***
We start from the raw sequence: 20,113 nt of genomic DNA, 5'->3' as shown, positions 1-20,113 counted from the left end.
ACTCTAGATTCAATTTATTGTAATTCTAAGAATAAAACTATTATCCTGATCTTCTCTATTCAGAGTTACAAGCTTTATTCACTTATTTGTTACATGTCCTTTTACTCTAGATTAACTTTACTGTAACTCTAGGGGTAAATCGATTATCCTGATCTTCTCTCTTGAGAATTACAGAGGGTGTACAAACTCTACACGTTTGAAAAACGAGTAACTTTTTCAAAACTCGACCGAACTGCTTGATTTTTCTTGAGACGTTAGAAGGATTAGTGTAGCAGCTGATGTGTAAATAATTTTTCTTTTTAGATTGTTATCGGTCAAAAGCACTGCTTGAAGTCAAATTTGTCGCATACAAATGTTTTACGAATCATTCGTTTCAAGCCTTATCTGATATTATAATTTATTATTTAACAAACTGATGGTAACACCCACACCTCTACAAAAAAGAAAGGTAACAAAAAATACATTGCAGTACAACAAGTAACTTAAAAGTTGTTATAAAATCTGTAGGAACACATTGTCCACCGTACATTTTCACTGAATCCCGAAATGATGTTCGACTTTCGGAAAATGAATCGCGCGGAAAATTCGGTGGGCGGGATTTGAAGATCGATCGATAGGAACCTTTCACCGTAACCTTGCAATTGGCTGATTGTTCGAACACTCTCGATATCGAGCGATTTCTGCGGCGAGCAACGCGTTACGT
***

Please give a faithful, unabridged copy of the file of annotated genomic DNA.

We start from the raw sequence: 20,113 nt of genomic DNA, 5'->3' as shown, positions 1-20,113 counted from the left end.
ACTCTAGATTCAATTTATTGTAATTCTAAGAATAAAACTATTATCCTGATCTTCTCTATTCAGAGTTACAAGCTTTATTCACTTATTTGTTACATGTCCTTTTACTCTAGATTAACTTTACTGTAACTCTAGGGGTAAATCGATTATCCTGATCTTCTCTCTTGAGAATTACAGAGGGTGTACAAACTCTACACGTTTGAAAAACGAGTAACTTTTTCAAAACTCGACCGAACTGCTTGATTTTTCTTGAGACGTTAGAAGGATTAGTGTAGCAGCTGATGTGTAAATAATTTTTCTTTTTAGATTGTTATCGGTCAAAAGCACTGCTTGAAGTCAAATTTGTCGCATACAAATGTTTTACGAATCATTCGTTTCAAGCCTTATCTGATATTATAATTTATTATTTAACAAACTGATGGTAACACCCACACCTCTACAAAAAAGAAAGGTAACAAAAAATACATTGCAGTACAACAAGTAACTTAAAAGTTGTTATAAAATCTGTAGGAACACATTGTCCACCGTACATTTTCACTGAATCCCGAAATGATGTTCGACTTTCGGAAAATGAATCGCGCGGAAAATTCGGTGGGCGGGATTTGAAGATCGATCGATAGGAACCTTTCACCGTAACCTTGCAATTGGCTGATTGTTCGAACACTCTCGATATCGAGCGATTTCTGCGGCGAGCAACGCGTTACGT